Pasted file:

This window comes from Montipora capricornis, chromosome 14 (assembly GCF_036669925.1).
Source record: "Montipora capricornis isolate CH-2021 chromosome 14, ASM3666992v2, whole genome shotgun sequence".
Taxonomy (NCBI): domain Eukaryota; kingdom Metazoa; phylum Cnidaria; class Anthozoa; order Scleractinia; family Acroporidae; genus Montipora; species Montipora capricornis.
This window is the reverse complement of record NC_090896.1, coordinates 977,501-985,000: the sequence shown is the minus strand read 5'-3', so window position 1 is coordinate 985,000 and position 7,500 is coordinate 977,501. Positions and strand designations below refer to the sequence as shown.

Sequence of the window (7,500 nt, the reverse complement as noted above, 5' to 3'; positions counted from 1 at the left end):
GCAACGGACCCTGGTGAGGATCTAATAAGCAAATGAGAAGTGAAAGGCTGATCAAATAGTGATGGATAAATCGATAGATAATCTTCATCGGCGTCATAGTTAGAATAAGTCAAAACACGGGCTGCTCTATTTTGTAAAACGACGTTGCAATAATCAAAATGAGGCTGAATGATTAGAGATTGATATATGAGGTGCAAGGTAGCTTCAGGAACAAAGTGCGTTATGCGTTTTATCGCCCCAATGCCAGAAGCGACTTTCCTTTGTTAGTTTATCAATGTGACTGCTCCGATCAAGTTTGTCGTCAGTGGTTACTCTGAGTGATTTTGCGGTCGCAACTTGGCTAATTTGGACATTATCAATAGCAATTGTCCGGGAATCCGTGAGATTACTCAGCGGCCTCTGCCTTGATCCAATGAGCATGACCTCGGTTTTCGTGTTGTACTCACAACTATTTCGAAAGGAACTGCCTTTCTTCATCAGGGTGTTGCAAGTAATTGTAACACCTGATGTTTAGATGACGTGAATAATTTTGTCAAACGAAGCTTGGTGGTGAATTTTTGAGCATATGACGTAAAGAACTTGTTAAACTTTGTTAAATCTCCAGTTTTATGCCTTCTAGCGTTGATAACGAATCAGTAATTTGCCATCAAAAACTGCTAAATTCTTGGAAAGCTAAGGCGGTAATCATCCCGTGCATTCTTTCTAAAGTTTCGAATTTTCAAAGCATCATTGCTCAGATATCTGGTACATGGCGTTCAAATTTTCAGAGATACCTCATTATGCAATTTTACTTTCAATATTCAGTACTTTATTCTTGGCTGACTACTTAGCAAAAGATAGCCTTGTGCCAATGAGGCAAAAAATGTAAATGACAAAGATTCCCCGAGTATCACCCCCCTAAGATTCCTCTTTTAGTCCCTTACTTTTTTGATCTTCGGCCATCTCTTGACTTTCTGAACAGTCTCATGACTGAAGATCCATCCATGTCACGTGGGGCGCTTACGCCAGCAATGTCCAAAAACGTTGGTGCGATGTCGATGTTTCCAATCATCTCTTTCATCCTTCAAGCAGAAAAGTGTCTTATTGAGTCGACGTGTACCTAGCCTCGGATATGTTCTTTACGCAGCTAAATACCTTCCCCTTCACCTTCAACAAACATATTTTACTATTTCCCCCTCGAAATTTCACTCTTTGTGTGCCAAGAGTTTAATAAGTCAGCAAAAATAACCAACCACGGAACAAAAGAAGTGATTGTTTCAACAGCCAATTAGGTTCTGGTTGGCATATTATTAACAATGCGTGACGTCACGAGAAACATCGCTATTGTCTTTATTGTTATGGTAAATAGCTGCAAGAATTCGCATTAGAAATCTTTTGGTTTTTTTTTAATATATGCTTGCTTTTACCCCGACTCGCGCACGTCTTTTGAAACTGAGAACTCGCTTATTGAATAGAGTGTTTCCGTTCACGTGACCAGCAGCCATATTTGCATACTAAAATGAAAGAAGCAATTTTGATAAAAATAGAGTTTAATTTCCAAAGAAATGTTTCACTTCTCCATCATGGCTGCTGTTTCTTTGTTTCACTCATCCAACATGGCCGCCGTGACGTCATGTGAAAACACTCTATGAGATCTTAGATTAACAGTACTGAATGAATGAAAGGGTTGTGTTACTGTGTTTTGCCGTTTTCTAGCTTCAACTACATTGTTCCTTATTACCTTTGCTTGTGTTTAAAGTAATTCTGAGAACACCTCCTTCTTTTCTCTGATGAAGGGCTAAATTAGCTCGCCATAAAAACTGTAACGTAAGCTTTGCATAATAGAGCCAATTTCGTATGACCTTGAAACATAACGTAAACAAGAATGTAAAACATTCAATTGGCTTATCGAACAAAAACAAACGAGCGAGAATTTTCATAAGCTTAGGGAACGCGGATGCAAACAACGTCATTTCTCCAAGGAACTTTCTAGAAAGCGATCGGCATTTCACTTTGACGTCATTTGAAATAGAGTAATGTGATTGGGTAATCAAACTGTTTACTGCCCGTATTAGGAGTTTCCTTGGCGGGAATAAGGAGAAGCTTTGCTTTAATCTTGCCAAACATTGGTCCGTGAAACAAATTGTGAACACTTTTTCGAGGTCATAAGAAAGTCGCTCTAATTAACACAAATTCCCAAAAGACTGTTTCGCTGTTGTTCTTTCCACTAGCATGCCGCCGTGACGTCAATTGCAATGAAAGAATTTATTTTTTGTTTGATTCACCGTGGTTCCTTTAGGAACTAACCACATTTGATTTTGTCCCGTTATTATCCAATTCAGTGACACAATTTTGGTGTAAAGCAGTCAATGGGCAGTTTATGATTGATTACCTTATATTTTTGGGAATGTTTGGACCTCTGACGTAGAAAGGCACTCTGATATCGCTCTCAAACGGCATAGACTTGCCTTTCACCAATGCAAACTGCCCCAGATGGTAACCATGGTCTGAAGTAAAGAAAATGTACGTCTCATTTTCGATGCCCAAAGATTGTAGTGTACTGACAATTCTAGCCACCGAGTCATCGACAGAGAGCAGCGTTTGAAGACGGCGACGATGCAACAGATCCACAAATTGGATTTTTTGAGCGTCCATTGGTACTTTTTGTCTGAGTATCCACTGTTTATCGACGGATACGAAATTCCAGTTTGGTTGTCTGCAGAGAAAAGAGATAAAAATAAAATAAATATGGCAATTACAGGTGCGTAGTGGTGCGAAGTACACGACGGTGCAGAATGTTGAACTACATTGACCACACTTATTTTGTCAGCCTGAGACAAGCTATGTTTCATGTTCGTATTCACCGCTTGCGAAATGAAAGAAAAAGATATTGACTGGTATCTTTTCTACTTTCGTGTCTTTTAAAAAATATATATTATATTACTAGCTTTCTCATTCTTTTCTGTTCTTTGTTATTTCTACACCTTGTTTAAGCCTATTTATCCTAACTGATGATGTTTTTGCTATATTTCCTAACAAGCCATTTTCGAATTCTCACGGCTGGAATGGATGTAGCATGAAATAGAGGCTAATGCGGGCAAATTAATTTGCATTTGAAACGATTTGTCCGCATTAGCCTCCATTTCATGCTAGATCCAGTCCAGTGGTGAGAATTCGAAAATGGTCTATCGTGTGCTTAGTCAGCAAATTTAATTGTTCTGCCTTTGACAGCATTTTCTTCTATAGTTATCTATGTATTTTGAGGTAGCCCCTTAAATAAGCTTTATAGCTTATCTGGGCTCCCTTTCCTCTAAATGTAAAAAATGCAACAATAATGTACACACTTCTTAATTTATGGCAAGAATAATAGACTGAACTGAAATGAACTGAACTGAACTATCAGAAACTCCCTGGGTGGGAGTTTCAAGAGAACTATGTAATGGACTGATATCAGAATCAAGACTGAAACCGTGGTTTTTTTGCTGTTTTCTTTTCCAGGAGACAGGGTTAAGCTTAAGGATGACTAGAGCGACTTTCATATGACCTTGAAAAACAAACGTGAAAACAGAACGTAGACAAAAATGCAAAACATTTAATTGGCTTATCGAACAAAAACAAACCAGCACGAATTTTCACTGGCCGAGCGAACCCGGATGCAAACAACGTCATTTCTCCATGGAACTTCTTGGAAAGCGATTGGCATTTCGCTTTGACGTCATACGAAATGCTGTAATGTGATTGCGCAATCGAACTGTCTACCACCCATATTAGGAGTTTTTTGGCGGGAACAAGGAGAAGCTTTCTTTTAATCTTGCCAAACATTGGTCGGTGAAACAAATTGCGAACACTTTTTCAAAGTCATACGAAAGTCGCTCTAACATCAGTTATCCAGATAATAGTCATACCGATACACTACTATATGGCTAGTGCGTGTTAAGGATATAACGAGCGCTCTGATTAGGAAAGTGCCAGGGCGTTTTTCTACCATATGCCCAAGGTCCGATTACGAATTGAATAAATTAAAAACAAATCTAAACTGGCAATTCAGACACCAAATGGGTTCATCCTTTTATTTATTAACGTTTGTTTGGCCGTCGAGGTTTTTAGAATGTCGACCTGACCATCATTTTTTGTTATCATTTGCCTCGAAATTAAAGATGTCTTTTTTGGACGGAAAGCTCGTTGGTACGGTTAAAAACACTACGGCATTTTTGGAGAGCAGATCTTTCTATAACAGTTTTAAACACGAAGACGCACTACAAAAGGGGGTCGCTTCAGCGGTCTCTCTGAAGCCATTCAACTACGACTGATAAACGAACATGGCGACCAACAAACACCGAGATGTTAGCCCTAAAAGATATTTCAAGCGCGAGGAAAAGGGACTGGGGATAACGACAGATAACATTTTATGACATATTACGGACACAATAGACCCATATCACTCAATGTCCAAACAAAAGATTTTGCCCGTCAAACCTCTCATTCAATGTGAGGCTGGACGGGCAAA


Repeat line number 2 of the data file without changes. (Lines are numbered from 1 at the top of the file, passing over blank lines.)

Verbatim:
Source record: "Montipora capricornis isolate CH-2021 chromosome 14, ASM3666992v2, whole genome shotgun sequence".